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How Big Business and Big Banks Are Using Their Tax Windfalls. In the topsy-turvy world of the past few weeks, it’s comforting to know that some things haven’t changed. Economic inequality, for instance, continues to surge.
Recent data make clear what any sentient observer could have predicted a year ago: The benefits of the Trump tax cut have gone chiefly to major shareholders, with little to no impact on either corporate investment or workers’ wages. “For the remainder of 2018,” S&P Global’s Howard Silverblatt told The Washington Post’s Heather Long, “expectations are high for record corporate expenditures in both buybacks and dividends.”
Indeed, in the first quarter of 2018, stock buybacks were the highest ever recorded ($189 billion). By contrast, wage increases are just keeping pace with inflation, and Morgan Stanley reports that capital spending by American corporations is “past its peak.”
Of course, you can’t invest or give your employees raises if you dole out all your money to your shareholders. Last week, after the Federal Reserve announced that all six U.S. mega-banks had passed their stress tests, the banks announced how much they planned to funnel to their shareholders over the coming year. The New York Times compared those numbers to the banks’ forecasts of how much they’d earn in the coming year, and the results tell us a good deal about the absurd state of the American economy. Bank of America planned to direct 95 percent of its anticipated profits to its shareholders in buybacks and dividends; JP Morgan Chase came in at 98 percent; Citigroup raised the ante to 128 percent; and not to be outdone, Wells Fargo won the bidding at 141 percent. (Morgan Stanley and Goldman Sachs came in at 80 percent and 69 percent, respectively, but these lowball numbers may be due to the fact that, as investment banks, they not only have to pay their shareholders but their many partners as well.)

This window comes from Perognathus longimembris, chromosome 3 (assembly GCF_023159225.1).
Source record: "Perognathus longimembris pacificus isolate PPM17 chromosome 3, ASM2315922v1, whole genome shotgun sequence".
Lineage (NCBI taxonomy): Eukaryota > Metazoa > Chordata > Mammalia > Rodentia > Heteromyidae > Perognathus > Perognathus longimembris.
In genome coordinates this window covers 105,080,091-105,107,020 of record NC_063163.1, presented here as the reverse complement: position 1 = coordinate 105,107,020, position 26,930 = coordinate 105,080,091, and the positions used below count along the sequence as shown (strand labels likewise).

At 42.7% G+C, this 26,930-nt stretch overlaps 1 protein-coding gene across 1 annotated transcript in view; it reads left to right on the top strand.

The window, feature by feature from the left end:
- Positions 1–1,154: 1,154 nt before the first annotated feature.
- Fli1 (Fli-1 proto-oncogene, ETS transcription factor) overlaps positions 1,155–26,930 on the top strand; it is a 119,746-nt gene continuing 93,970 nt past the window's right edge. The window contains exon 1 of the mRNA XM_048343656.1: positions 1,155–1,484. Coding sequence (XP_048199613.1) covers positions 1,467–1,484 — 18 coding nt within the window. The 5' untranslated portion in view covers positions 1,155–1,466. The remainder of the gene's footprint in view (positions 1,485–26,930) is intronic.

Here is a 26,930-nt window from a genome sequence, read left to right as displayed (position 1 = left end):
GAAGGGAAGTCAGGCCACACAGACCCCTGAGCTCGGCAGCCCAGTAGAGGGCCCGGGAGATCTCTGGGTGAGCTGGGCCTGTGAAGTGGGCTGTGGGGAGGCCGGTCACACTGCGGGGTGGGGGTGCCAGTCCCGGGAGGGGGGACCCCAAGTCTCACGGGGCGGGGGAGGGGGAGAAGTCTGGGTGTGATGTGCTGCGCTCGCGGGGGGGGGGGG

How much, exactly, that leaves for loans is a good question. ~ HAROLD MEYERSON

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